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Tuomo Kurri: Migration debate during Finland’s Presidency has been lively and forward-looking

EU2019FIMinistry of the Interior
Publication date 11.12.2019 9.21

Finland’s Presidency of the Council of the European Union is drawing to a close. Our Presidency coincided with a challenging transition period for the European Parliament and European Commission. However, this actually turned out to be beneficial for discussing migration and asylum policy. The interim period provided a window of opportunity for debate ahead of the adoption of new legislative proposals by the new Commission next year.

The future-oriented discussions conducted by the EU member states during the Presidency will provide a valuable foundation for the work of both the Council and the Commission in the legislative cycle now starting. 

A comprehensive approach to migration

During Finland’s Presidency, policies on migration and asylum have been discussed comprehensively in a forward-looking spirit well-suited to the institutional transition. Our strategic discussion papers have received praise, not only on details but also on their broader perspective and their role in articulating the debate. Finland has emphasised a knowledge-based, forward-looking migration policy. Our aim has been to stimulate discussion on how to make better use of the information obtained to prepare a future-oriented policy.

From the beginning of its Presidency, Finland has highlighted the need to promote an intercontinental dialogue on common challenges and opportunities related to migration. Throughout this period, we have emphasised the importance of genuine partnerships with third countries, those of Africa in particular. The importance of these partnerships has also been reflected in the debate on legal migration.

All of the key migration routes have been examined comprehensively over the past six months, from the countries of origin via transit countries all the way to Europe’s borders. Our Presidency has raised issues related to the root causes of migration, changing routes and factors likely to affect migration in the future.

More concrete cooperation with countries of origin and transit

The member states agree on the need to intensify the EU’s cooperation with third countries on return issues. Before Finland’s Presidency, there had been little concrete discussion of the instruments of this cooperation, except  regarding the use of visa policy. Our Presidency has tied up the promotion of cooperation in return management to the idea of comprehensive partnerships between EU and non-EU countries. From this perspective, we have launched a discussion on the links between different policy sectors, providing concrete examples of how to make use of incentives.

Finland’s Presidency has sought to facilitate the smooth introduction of the incentive mechanism integrated into the amended Visa Code due to enter into force in February 2020. The new mechanism will be used to assess, at least once a year, how well cooperation on return is working. Based on this assessment, visa restrictions or concessions may be proposed for specific non-EU countries. Finland’s Presidency has also been the first to launch a discussion on the links between migration and trade policy. Our approach to this challenging subject was considered constructive and balanced.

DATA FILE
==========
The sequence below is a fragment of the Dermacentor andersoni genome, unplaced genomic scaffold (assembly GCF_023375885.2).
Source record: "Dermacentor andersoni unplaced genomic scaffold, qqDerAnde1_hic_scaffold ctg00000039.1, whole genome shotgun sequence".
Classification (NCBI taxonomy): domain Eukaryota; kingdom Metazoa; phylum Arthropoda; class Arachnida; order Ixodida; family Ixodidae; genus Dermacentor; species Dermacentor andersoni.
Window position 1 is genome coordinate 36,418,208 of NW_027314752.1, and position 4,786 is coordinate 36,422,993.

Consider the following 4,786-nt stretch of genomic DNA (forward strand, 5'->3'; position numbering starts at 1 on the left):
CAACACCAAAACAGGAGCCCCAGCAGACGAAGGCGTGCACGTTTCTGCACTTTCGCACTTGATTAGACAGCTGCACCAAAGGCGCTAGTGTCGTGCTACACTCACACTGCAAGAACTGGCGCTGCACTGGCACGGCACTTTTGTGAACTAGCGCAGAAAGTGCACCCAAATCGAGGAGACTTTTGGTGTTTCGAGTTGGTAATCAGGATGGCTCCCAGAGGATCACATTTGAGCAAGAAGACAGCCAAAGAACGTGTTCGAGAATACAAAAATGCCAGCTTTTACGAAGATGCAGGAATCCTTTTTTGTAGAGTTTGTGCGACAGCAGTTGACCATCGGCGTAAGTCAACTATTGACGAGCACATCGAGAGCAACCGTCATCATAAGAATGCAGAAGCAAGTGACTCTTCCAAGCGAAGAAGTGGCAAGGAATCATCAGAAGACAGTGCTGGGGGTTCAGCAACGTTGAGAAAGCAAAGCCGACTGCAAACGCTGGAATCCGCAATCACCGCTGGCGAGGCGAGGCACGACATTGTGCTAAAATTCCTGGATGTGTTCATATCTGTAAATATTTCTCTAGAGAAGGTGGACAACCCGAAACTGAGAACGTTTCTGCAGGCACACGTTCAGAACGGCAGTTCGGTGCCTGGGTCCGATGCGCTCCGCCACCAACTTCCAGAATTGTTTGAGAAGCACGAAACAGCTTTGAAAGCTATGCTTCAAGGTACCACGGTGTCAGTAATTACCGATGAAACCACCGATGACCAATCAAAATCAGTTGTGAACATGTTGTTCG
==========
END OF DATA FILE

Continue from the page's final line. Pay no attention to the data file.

Reintegration of returnees has also been a key theme of Finland’s Presidency. In the discussions, Finland has pointed out the importance not only of supporting individual returnees, but of strengthening the capacity of countries of origin to receive them. These measures must be coordinated, particularly with the actors involved in development cooperation.

Reform of the Common Asylum System

From the beginning of our Presidency, it was clear that there was no point trying to push through the current legislative proposals on asylum policy as such – after all, the new Commission is expected to table new initiatives when relaunching the reform of the asylum system. It was more useful to take some distance from the actual legislative texts, adopting instead a pragmatic, theme-based approach to the key reform issues.

Thus, in the course of working party discussions, member states shared information on practices related to the screening of asylum applications. They also discussed the practical links between asylum and return procedures, an issue that the new Commission is also expected to address. The main point was to explore practices in the member states and to promote understanding of the rationale behind different perspectives. Both the member states and the Commission considered this exchange of information useful.

The coming year will be marked by the Presidencies of Croatia and Germany, and proposals from the new Commission. It will be interesting to see the long-deadlocked reform of the asylum system start moving again. There are no two ways about it: we have to move forward. Responsibility must be shared and harmonisation must continue for the system to function well in all circumstances.

The member states all agree that asylum procedures need to be effective. Achieving this goal will require considerable joint efforts. In the future, the European Asylum Support Office (or as proposed, a fully-fledged European Asylum Agency) will also need to play a strong role in coordinating operations.

Tuomo Kurri, Director, Ministry of the Interior, Chair of the Strategic Committee on Immigration, Frontiers and Asylum